VpnMentor researchers have discovered a massive data leak on one of the popular casino gambling apps, Clubillion. This data leak was discovered to have affected its technical database, exposing daily activities and personal information of its millions of users. With various user information made publicly available, many users are now vulnerable to fraudulent and malicious attacks.
The database information was built on a misconfigured Elasticsearch search engine and was hosted on an Amazon Web Services server (AWS). The database recorded 200 million, around 50 gigabytes of data, user interactions and information every day, which includes device information and activity logs of Android and iOS users all over the world. The researcher’s report detailed that every time an individual player does any actions such as, entering a game, creating an account, updating any information on the account, and even the changes in the current game status on the app, a record is logged and sent to the database.
Various forms of personally identifiable information were leaked and these include the players’ IP address, email addresses, private messages, and winnings. The leak has impacted users from all around the world, with some countries having higher user activity compared to others like for example, the US has over 10,000 average daily users, Canada has over 7,700, Australia has over 6,200, Brazil has over 3.800, while the UK has over 2,400.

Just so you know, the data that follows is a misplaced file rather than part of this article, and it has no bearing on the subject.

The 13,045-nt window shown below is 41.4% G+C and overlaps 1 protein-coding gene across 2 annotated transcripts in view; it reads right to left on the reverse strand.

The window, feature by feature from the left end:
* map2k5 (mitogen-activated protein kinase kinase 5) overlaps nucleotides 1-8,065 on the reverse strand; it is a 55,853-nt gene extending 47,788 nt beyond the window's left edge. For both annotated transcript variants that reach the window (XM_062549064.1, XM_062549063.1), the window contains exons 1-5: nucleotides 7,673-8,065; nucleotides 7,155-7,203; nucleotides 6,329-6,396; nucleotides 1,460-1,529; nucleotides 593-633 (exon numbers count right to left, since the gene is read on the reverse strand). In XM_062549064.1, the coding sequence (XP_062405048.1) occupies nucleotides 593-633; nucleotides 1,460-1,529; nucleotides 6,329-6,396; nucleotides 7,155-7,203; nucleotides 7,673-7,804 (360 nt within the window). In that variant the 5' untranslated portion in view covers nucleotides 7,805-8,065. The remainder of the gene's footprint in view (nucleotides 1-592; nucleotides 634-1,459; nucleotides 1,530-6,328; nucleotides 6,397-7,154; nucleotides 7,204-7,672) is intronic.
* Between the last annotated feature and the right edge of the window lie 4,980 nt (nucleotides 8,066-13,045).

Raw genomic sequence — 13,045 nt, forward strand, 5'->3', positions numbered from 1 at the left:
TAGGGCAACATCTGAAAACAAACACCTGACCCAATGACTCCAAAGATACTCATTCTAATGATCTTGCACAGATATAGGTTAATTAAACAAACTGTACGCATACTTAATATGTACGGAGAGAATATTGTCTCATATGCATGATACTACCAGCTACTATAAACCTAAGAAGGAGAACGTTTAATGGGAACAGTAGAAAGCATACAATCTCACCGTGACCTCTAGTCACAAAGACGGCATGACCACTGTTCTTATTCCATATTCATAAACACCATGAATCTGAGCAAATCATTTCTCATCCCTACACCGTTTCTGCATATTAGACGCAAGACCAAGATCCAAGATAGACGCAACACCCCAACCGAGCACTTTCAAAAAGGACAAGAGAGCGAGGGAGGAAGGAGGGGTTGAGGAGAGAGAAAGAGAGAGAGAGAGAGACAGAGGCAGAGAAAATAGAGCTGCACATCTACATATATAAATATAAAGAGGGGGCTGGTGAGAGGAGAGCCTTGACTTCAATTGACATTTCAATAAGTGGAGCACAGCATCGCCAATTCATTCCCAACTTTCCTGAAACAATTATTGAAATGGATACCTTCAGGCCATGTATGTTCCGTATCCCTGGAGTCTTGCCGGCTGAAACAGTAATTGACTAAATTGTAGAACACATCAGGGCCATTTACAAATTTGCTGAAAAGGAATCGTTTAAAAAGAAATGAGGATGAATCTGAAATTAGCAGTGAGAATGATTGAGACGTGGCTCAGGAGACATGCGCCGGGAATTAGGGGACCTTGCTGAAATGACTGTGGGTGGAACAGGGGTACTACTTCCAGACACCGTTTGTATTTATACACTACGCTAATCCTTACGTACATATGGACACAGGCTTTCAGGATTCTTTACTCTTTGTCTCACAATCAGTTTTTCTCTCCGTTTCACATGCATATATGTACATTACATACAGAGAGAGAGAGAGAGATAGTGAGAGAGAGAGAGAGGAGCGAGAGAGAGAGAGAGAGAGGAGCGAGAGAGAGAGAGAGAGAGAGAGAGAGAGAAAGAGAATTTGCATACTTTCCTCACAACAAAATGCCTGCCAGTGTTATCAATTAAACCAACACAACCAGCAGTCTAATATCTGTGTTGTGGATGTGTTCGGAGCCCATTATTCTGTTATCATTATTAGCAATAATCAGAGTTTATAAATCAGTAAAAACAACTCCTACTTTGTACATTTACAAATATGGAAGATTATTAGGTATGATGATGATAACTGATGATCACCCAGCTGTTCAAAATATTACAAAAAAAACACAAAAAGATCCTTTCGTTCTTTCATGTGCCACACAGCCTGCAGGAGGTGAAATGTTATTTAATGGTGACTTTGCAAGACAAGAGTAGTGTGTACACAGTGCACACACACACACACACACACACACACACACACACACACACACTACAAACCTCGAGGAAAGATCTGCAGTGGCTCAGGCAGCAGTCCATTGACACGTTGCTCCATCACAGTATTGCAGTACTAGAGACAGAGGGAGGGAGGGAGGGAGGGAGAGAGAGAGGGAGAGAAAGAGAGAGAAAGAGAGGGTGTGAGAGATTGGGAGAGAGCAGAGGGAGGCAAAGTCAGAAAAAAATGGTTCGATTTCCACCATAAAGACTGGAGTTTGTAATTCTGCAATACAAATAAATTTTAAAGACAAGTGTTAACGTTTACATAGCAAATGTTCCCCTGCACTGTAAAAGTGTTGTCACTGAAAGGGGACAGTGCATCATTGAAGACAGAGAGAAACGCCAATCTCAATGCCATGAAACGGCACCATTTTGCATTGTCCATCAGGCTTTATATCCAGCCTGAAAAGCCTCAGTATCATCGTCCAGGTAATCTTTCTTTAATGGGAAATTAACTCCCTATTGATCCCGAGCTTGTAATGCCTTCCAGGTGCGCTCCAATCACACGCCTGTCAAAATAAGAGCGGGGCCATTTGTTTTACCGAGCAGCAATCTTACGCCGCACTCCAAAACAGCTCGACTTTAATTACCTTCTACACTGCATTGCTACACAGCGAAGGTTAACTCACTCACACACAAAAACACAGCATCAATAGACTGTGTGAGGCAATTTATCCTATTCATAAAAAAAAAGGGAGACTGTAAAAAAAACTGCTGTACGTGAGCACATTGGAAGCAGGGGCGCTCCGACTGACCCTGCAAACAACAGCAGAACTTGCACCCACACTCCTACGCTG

The timeline of this breach is as follows. The researchers and analysts at vpnMentor discovered the breach on March 19, 2020. The vendors were then contacted by the team on March 23, 2020. As with any data breach or problems regarding their web services, the vendors disregarded the research and downplayed its impact. While waiting for the vendor’s reply, they also contacted AWS on March 31, 2020, and the closing of AWS services took place on April 5, 2020. But oddly enough, to this day, the app is still available on both the Android and iOs app stores.
This data breach’s impact is immense as users are greatly prone to malicious attackers. The researchers emphasised that since this is a free gambling app, it is a common target for cyber criminals. They commonly go after the user’s private information and even go as far as embedding malicious software with the purpose of accessing the user’s device. The researchers further explained that if these attackers used Clubillion to embed a trojan or similar malware onto a user’s phone, they will be able to hack other apps and even fully control the user’s phone. They may also target the user with phishing scams that will grant them access to banking and credit card information, files, and other data on the user’s phone.
The situation is made worse by the current pandemic as people find themselves in quarantine or lockdown, increasing the significance of the leak’s impact because of the increased use of mobile devices. The app may soon find itself in deep waters if its developers continue to downplay the situation as it might risk losing millions of players as Google and Apple are locking down apps that pose a risk to its users, removing such apps from their app stores.